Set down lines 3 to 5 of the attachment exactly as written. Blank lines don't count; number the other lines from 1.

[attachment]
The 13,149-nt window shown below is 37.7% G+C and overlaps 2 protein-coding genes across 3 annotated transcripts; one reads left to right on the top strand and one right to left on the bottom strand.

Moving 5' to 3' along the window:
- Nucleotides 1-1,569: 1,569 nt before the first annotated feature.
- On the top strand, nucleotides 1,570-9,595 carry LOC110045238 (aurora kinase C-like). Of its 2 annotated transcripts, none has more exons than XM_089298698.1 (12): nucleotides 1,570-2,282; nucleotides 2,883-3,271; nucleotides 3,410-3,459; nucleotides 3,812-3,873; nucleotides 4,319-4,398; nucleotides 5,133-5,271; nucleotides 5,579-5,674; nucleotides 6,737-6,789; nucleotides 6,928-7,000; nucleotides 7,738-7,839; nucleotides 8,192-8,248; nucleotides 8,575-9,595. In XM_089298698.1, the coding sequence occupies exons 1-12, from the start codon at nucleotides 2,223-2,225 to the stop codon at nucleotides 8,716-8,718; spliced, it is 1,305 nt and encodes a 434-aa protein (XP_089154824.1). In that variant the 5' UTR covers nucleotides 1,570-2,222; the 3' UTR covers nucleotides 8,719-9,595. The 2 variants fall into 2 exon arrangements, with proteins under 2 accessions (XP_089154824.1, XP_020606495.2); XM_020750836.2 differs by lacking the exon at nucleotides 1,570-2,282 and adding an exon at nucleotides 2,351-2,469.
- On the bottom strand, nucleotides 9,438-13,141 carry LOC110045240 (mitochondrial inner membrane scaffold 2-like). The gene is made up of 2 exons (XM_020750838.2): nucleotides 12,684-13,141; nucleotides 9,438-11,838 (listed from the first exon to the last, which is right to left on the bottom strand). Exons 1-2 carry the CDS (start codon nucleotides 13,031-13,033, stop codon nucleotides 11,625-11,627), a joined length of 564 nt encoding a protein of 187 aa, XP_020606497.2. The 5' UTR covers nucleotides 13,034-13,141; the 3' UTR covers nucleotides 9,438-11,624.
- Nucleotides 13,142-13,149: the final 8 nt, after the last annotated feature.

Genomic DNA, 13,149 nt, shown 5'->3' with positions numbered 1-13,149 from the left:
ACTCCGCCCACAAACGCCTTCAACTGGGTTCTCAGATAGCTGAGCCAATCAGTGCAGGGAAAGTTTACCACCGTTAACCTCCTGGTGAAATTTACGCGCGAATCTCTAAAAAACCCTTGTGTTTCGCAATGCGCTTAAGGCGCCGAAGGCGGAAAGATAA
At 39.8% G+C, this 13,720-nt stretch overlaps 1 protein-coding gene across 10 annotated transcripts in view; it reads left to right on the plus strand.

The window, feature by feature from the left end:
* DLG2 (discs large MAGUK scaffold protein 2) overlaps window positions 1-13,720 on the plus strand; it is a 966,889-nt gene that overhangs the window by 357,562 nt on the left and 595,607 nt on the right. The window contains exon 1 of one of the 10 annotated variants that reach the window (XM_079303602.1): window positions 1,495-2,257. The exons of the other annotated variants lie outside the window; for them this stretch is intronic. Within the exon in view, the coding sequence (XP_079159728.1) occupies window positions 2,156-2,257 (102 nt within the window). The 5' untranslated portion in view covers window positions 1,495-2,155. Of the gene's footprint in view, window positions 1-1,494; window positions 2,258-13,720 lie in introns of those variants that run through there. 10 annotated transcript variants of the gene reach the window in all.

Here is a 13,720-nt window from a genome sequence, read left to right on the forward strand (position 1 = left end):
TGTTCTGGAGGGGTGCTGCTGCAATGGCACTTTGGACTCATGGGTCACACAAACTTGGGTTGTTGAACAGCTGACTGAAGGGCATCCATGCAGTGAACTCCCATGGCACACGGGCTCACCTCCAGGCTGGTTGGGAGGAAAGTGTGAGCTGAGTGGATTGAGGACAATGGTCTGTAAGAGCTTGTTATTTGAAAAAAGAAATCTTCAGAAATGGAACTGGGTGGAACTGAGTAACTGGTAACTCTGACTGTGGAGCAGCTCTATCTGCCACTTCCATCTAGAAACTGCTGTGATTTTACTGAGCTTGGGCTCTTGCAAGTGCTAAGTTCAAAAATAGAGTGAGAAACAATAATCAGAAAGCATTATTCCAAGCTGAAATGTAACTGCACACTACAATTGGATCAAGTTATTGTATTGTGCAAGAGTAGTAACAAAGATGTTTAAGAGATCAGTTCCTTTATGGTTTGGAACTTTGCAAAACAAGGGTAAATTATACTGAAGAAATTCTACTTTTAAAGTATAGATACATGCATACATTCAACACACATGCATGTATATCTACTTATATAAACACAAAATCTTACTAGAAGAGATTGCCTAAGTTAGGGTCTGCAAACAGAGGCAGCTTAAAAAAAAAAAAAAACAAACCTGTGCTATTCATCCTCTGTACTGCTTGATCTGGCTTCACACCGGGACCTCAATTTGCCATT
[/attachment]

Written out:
- Nucleotides 1-1,569: 1,569 nt before the first annotated feature.
- On the top strand, nucleotides 1,570-9,595 carry LOC110045238 (aurora kinase C-like). Of its 2 annotated transcripts, none has more exons than XM_089298698.1 (12): nucleotides 1,570-2,282; nucleotides 2,883-3,271; nucleotides 3,410-3,459; nucleotides 3,812-3,873; nucleotides 4,319-4,398; nucleotides 5,133-5,271; nucleotides 5,579-5,674; nucleotides 6,737-6,789; nucleotides 6,928-7,000; nucleotides 7,738-7,839; nucleotides 8,192-8,248; nucleotides 8,575-9,595. In XM_089298698.1, the coding sequence occupies exons 1-12, from the start codon at nucleotides 2,223-2,225 to the stop codon at nucleotides 8,716-8,718; spliced, it is 1,305 nt and encodes a 434-aa protein (XP_089154824.1). In that variant the 5' UTR covers nucleotides 1,570-2,222; the 3' UTR covers nucleotides 8,719-9,595. The 2 variants fall into 2 exon arrangements, with proteins under 2 accessions (XP_089154824.1, XP_020606495.2); XM_020750836.2 differs by lacking the exon at nucleotides 1,570-2,282 and adding an exon at nucleotides 2,351-2,469.
- On the bottom strand, nucleotides 9,438-13,141 carry LOC110045240 (mitochondrial inner membrane scaffold 2-like). The gene is made up of 2 exons (XM_020750838.2): nucleotides 12,684-13,141; nucleotides 9,438-11,838 (listed from the first exon to the last, which is right to left on the bottom strand). Exons 1-2 carry the CDS (start codon nucleotides 13,031-13,033, stop codon nucleotides 11,625-11,627), a joined length of 564 nt encoding a protein of 187 aa, XP_020606497.2. The 5' UTR covers nucleotides 13,034-13,141; the 3' UTR covers nucleotides 9,438-11,624.